Blog reviewer Jill Berry shares her top edu-blogs of the week

 

Fostering respect for diversity in a climate of fear and misunderstanding: the case for a religious education
@alicesmcneill

My first choice this week is a post from Alice McNeill, head of Partnerships at Bedales School, which appeared on the ISC blog a couple of months ago but has only come to my attention recently. It presents a powerful argument for the value of Religious Studies in the present climate.

Alice discusses the importance of “religious literacy” and her concerns that subjects outside the EBacc increasingly have to fight for their place within the curriculum. As she says, the subject focuses on “our shared humanity” and celebrates diversity. In the face of current challenges “there is a stronger case than ever for making space for religion within the curriculum in order to avoid a rootless youth, a decontextualized value system and fertile ground for extremist religious mentalities”.

 

Sleep
@teachgratitude1

As we limp towards the end of the longest and arguably the toughest of the three school terms, many teachers will be relishing the opportunity the holidays present to catch up on their sleep. In this post, Jamie Thom discusses the importance of regular and healthy sleep habits, and the danger of failing to get sufficient rest.

He speaks from experience: “I know what a profoundly depressing and difficult thing it is to survive on very little sleep, and how it can lead to a vicious cycle of anxiety and poor functioning.” He goes on to offer some specific, practical advice as to how we can ensure we get sufficient sleep, including interesting and useful references and suggestions for further reading.

 

Life inside the bubble
@EnserMark

In addition to his day job as a head of geography, Mark Enser is a prolific writer on a range of educational subjects. This is the second part of his consideration on how well-informed and forward-looking teachers are, as he debates whether individual professionals, and indeed whole schools, are inside or outside “the bubble”. Those who are within connect with, learn from and support the learning of other educators, which is in Mark’s view essential if you are to be a confident and well-informed leader.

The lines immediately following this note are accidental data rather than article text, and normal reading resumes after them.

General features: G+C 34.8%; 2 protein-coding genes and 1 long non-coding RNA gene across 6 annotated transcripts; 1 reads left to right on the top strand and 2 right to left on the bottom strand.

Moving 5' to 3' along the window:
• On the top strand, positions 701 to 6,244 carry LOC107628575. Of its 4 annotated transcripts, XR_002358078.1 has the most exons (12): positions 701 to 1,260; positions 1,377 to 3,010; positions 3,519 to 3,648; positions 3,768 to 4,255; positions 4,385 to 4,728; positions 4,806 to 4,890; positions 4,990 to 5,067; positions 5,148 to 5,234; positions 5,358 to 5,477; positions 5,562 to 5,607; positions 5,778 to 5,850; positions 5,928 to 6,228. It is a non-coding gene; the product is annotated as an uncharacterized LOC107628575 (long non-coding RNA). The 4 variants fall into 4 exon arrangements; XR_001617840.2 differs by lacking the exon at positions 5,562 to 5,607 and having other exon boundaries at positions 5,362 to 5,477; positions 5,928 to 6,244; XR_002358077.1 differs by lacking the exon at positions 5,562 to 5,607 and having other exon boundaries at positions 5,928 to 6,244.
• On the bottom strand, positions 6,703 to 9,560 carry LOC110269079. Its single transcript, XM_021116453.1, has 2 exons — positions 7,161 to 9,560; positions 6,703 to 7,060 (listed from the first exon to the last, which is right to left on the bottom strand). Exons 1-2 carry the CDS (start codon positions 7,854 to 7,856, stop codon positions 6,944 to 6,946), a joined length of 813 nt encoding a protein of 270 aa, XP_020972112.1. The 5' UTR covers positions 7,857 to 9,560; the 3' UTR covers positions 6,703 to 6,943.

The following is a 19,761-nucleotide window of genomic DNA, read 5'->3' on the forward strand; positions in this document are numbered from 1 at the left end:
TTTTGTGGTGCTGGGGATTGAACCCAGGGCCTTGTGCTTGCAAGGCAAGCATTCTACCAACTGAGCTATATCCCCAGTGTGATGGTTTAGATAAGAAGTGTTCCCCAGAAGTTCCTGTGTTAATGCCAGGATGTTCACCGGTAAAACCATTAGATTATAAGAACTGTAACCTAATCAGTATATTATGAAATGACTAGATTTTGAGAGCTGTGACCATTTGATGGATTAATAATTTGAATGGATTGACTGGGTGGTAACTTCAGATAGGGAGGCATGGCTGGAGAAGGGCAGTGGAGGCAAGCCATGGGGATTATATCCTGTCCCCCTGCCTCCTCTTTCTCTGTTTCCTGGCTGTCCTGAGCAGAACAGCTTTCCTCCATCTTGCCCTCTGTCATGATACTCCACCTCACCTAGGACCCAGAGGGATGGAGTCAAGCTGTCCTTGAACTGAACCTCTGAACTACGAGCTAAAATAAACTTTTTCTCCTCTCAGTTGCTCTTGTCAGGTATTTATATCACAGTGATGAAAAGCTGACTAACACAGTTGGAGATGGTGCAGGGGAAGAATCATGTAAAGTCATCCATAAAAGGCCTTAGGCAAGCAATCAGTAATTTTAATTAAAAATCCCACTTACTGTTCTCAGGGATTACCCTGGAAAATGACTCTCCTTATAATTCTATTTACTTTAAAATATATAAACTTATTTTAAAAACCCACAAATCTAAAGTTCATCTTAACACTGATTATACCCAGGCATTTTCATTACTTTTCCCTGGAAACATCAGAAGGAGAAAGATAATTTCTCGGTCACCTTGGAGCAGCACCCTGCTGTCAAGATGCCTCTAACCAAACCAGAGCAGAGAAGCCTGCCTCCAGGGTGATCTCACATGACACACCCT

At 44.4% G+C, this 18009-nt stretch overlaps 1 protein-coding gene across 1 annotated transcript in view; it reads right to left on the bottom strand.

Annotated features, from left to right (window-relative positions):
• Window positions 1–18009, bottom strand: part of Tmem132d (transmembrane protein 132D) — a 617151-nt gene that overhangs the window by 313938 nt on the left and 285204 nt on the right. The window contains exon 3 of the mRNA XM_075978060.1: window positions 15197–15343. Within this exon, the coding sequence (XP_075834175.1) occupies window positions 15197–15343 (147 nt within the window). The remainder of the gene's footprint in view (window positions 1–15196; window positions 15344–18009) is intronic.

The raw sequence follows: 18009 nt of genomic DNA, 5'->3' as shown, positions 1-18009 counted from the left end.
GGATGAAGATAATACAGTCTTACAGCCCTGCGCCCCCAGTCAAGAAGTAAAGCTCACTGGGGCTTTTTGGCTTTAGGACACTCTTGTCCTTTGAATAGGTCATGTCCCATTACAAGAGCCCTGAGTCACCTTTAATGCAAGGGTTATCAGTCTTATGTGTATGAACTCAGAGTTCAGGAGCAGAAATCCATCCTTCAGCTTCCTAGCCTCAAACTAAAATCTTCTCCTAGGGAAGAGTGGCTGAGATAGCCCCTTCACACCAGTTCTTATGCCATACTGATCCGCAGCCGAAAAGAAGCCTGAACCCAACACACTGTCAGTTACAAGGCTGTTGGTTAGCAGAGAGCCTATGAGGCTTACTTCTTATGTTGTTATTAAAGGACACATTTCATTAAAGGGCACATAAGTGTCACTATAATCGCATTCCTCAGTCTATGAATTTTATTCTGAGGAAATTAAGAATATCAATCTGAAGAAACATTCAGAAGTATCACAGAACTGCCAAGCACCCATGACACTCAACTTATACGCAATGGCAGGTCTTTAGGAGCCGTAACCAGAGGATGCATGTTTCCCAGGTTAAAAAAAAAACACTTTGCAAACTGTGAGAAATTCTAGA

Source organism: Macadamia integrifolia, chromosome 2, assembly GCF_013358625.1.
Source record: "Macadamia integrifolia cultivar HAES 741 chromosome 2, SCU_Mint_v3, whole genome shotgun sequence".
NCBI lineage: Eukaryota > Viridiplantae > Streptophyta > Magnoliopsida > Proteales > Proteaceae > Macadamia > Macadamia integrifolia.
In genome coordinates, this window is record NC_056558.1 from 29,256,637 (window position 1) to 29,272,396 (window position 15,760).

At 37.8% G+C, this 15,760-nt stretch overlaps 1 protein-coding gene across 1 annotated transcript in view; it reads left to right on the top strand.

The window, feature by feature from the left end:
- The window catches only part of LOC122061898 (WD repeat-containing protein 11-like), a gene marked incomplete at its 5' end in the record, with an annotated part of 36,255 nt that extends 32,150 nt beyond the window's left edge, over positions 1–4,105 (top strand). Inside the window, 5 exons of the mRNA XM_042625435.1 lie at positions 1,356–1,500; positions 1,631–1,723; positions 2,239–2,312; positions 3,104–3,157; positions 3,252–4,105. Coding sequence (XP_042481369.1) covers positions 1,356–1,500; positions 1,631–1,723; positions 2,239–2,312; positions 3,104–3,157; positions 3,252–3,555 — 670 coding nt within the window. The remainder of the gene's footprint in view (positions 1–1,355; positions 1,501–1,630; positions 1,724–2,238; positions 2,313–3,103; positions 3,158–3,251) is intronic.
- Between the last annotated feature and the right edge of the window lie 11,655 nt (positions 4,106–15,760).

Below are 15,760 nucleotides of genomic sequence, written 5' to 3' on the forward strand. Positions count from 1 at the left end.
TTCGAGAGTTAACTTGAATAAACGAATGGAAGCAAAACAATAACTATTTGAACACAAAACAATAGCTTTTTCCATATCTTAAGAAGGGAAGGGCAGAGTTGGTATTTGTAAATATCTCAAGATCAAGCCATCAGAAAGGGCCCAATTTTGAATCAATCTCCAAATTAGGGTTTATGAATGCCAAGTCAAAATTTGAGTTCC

He asks whether some schools are genuinely committed to improvement, while others are content simply to create the impression that they are. When I tweeted the link to this post, it clearly struck a chord because of the number of retweets and comments it generated. You may agree or disagree, but I suggest it will make you think.

 

Effective debate in edchats
@Effortfuleduktr

Blake Harvard, a US educator, explores the issue of edchats on Twitter, and what he considers to be acceptable and unacceptable online behaviour. He reflects on his own experience of using Twitter and blogging, and discusses some of the differences between the ways online chats tend to operate in US and UK.

Blake welcomes healthy and polite dissent, but suggests that if we are to derive the greatest benefit from online debate with fellow educators, we should perhaps follow certain guidelines. He concludes: “Remain polite – no matter what, be polite. There’s no reason to insult another edchat participant. Remember, these are teachers who are using their own time to try and better themselves.” He suggests that if we follow some simple guidelines we are far more likely to succeed in our goal of “thinking, learning, growing”.

 

What kind of feedback moves students on?
@HFletcherWood

My final choice this week comes from my fellow Schools Week blog reviewer, Harry Fletcher-Wood, who deals comprehensively here with the subject of feedback, and what kind successfully moves student learning on. Harry concedes that “feedback is hard to get right”, but claims that “if we are intentional about the level of change we are targeting, and make links between one level and the next, it is far more likely to be effective”.

Wise words and useful advice, Harry.